I have a nephew who has a PhD in English Literature. Over the last 3 years or so he has sent out several hundred resumes in response to available teaching positions at colleges and universities all over the country. He has taken dozens of interviews. He can't get arrested. He is hardly alone.
Things do change. Who knows, maybe someday there will be an administration more friendly to the sciences. Perhaps there will be a shift in attitudes. Maybe astronomers will detect an asteroid on a collision course with earth, and there will be a call for scientists of all kinds to figure out how to save our bacon.
As I note above, business seems to be the only area which consistently offers a rosy future. Of course, business at any level is competitive, even cut throat. But it is consumerism that rules the roost in this country and much of the west. A few months ago I was perusing a rack of novelties at a truck stop on the way to Chicago. Prominently displayed at the top of the rack were several packages of plastic vomit. Yeah, plastic vomit! A closer look at the brightly printed package revealed to me that it wasn't just plastic vomit. It was "New and Improved" plastic vomit. New and improved? Who improved it? How? Why? How good does plastic vomit have to be?
I immediately conjured an image of a group of r&d people spending months, perhaps years, of their professional lives researching how to improve plastic vomit. Imagine all their efforts. All the mis-steps, the disappointments, the blind alleys, the taking one step forward, only to wind up taking two steps back. Then, that eureka! moment. Perhaps, just as the young chemist is settling in for a long winter's nap, it comes to him in a flash. By jove, he's got it!!! He rips the covers off, and barely dressed, his shirt mis-buttoned, his pocket protector askew, he speeds off to his workplace in his '79 Plymouth Volare, excitedly calling his colleagues beseeching them to drop everything and make haste to the lab while repeatedly pushing his bottle lensed glasses back up the bridge of his nose. After they mull over hundreds of complicated mathematical equations and various chemical formulae, they mix the proper polywhatevers, and voila! THE PLASTIC VOMIT FOR THE 21ST CENTURY. Oh, the glory!!!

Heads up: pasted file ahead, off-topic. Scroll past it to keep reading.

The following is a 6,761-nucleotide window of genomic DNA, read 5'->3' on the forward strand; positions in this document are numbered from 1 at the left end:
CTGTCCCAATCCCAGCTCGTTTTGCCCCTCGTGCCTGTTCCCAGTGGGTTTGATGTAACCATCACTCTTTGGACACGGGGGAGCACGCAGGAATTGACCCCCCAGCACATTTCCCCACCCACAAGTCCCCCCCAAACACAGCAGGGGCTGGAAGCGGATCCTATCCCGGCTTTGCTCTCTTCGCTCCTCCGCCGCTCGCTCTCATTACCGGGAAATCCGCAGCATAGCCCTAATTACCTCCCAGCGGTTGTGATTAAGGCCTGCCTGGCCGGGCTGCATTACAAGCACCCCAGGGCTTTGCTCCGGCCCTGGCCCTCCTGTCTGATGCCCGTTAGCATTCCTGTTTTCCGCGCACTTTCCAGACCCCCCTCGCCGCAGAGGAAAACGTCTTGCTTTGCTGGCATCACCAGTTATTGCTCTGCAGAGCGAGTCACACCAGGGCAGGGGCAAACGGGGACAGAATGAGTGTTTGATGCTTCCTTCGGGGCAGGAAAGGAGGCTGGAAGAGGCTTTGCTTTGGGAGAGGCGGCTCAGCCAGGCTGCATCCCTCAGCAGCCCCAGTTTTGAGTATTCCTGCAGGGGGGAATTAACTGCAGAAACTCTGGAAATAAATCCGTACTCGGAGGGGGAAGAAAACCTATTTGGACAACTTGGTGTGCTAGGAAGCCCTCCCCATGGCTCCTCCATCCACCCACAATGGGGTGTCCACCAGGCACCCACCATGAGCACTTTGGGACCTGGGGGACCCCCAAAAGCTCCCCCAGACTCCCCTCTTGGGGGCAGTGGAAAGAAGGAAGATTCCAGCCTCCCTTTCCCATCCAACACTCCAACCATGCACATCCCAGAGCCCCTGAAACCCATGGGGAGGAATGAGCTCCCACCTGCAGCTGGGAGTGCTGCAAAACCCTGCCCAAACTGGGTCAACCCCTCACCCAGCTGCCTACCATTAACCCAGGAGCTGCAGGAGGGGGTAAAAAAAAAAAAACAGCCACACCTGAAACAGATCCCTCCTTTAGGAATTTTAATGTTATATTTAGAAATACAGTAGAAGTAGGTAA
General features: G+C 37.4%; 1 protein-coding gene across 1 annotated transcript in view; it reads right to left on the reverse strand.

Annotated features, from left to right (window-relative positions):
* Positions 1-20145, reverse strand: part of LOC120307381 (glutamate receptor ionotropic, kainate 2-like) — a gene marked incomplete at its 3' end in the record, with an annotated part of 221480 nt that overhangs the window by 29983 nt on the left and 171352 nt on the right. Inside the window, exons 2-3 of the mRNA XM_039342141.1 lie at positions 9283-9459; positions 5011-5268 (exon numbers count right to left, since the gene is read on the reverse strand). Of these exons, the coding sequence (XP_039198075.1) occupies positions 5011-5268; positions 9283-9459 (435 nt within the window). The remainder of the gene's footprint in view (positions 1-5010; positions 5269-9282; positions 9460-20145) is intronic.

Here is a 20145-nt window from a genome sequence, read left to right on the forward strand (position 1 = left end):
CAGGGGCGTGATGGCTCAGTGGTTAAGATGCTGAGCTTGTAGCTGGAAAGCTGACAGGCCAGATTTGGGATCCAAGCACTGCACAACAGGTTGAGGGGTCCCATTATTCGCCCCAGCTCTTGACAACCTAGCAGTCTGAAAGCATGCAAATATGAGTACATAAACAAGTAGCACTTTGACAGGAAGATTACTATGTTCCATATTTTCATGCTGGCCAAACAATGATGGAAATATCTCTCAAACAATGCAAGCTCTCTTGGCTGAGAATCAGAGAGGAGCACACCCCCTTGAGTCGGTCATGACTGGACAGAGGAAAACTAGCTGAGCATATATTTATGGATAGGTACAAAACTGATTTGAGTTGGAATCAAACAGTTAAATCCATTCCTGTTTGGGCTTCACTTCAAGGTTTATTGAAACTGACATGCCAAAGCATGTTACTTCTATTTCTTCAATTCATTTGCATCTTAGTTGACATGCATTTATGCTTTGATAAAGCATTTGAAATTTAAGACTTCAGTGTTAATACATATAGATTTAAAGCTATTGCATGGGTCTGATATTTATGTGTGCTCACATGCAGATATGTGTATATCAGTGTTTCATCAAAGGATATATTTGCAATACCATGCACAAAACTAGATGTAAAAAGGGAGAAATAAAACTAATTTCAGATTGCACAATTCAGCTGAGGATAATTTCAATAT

I often wonder how good many products we use have to be? Razors? Toothbrushes? Detergents? How much time, effort and money are going into continually improving these and other products? How many talented and well educated design engineers, chemists, geneticists, even physicists are involved? What more useful things could they be doing with their time, education and talents? Do we really need improved razors or toothbrushes or detergents? Or plastic vomit?
PS - To Agnostic Mom - You Arizonans got our splendid running back. The Edge is now a Cardinal. A Cardinal for crying out loud! Oh, Edgerrin, we hardly new ye! And Peyton? Watch your back!
Wednesday, March 08, 2006